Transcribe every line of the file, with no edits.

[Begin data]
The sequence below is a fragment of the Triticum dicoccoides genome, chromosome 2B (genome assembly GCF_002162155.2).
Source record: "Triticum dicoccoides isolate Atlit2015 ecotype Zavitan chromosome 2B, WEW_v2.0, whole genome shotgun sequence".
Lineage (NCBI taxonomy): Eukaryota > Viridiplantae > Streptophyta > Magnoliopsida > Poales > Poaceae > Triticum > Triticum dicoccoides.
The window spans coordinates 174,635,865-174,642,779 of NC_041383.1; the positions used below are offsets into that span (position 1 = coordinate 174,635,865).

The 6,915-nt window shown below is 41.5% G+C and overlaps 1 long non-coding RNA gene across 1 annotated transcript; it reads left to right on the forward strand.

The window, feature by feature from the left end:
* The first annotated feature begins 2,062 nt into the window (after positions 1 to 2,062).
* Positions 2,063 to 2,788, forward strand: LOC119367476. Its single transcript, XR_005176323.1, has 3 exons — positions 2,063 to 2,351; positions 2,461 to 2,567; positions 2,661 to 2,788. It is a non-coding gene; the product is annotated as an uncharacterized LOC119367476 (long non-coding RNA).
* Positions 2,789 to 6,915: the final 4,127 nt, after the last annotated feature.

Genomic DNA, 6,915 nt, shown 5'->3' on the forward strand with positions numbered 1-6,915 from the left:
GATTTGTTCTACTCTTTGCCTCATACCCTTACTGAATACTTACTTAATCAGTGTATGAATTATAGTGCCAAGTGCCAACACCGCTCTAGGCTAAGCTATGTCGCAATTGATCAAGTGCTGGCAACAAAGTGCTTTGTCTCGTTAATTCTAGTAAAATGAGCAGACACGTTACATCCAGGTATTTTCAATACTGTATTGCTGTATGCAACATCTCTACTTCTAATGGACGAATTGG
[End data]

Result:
The sequence below is a fragment of the Triticum dicoccoides genome, chromosome 2B (genome assembly GCF_002162155.2).
Source record: "Triticum dicoccoides isolate Atlit2015 ecotype Zavitan chromosome 2B, WEW_v2.0, whole genome shotgun sequence".
Lineage (NCBI taxonomy): Eukaryota > Viridiplantae > Streptophyta > Magnoliopsida > Poales > Poaceae > Triticum > Triticum dicoccoides.
The window spans coordinates 174,635,865-174,642,779 of NC_041383.1; the positions used below are offsets into that span (position 1 = coordinate 174,635,865).

The 6,915-nt window shown below is 41.5% G+C and overlaps 1 long non-coding RNA gene across 1 annotated transcript; it reads left to right on the forward strand.

The window, feature by feature from the left end:
* The first annotated feature begins 2,062 nt into the window (after positions 1 to 2,062).
* Positions 2,063 to 2,788, forward strand: LOC119367476. Its single transcript, XR_005176323.1, has 3 exons — positions 2,063 to 2,351; positions 2,461 to 2,567; positions 2,661 to 2,788. It is a non-coding gene; the product is annotated as an uncharacterized LOC119367476 (long non-coding RNA).
* Positions 2,789 to 6,915: the final 4,127 nt, after the last annotated feature.

Genomic DNA, 6,915 nt, shown 5'->3' on the forward strand with positions numbered 1-6,915 from the left:
GATTTGTTCTACTCTTTGCCTCATACCCTTACTGAATACTTACTTAATCAGTGTATGAATTATAGTGCCAAGTGCCAACACCGCTCTAGGCTAAGCTATGTCGCAATTGATCAAGTGCTGGCAACAAAGTGCTTTGTCTCGTTAATTCTAGTAAAATGAGCAGACACGTTACATCCAGGTATTTTCAATACTGTATTGCTGTATGCAACATCTCTACTTCTAATGGACGAATTGG